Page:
An hour or so later, I saw “Anna.” She’s a 50ish year old woman who has struggled with depression. She told me about her decreased libido and word-finding difficulty associated with menopause. That she has been too busy taking care of her expanding family to come see me about it before. She has two daughters who are my patients. Her eldest daughter has had two children while I have been in residency and I have had the amazing opportunity to deliver both of them. She says to me, “I’m trying to figure out if we can come to your new practice; we used to go there years ago. But right now we don’t have a car and this clinic is ¼ mile from our house.” There is a fine balance between telling someone that you would love to have the privilege of caring for them, but also won’t fault them for doing what works for them. I love this family and have come to know them extremely well. I assured her that she should make the right decision for her family, and no matter what practice they end up in, I will not forget them.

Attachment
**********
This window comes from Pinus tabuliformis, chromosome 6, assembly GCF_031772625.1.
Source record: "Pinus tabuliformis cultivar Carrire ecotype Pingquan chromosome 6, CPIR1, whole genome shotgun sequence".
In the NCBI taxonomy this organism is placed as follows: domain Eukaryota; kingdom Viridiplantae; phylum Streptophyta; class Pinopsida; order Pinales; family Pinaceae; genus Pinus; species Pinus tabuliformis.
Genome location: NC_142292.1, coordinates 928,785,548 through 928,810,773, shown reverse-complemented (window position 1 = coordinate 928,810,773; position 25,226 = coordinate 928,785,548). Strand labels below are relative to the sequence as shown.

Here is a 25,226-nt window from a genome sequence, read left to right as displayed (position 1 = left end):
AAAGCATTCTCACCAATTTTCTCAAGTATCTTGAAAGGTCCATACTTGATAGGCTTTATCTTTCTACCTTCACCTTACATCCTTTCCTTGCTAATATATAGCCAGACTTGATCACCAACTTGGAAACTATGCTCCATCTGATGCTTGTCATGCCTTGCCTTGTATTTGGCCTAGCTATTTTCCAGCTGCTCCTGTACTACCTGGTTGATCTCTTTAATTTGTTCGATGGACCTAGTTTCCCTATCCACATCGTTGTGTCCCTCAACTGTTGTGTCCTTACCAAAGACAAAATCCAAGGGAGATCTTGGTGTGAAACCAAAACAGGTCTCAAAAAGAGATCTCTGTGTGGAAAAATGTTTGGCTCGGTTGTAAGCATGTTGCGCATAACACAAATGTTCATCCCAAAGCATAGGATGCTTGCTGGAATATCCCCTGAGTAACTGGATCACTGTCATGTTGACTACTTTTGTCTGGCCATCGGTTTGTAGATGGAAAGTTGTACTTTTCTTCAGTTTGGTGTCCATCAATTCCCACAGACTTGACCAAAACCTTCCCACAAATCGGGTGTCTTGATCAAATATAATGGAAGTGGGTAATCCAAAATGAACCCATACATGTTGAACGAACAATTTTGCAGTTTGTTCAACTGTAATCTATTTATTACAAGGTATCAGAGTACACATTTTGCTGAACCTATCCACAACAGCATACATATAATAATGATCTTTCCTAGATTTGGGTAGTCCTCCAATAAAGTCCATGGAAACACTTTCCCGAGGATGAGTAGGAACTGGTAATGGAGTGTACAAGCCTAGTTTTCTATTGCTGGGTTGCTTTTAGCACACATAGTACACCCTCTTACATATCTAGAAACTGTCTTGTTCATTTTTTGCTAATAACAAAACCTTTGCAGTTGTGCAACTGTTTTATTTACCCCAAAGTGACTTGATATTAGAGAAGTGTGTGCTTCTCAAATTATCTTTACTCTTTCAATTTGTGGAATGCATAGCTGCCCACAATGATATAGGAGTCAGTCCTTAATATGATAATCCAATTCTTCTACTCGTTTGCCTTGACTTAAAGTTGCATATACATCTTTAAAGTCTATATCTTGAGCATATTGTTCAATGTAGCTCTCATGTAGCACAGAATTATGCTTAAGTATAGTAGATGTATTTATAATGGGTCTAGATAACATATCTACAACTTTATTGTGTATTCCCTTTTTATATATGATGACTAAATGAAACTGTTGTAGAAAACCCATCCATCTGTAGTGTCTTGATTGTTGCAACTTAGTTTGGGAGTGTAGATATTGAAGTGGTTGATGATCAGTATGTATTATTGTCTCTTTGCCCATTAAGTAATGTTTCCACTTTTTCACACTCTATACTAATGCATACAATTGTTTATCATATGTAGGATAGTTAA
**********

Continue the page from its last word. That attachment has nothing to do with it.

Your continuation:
These individuals are just four patients I saw over the course of one day. All four have had a different impact on me and my career. It is shocking to see how much I have truly become “their doctor” when I look back on those very first days of residency.

Approaching my graduation from residency brings about a significant amount of nostalgia. I’ve thought a lot about the past three years. On a day-by-day basis, I didn’t notice the transition from clueless medical school graduate to family doctor. However, I have noticed this transition in my classmates over time. Becoming a doctor doesn’t happen when you graduate from medical school, yet that’s when you get to start saying doctor before your name. For those of us in family medicine, I think the first time I became a doctor is when a patient, a single person, said “that’s my primary care doctor”. That is what residency transforms you into. 

 

Hugh Silk, MD MPH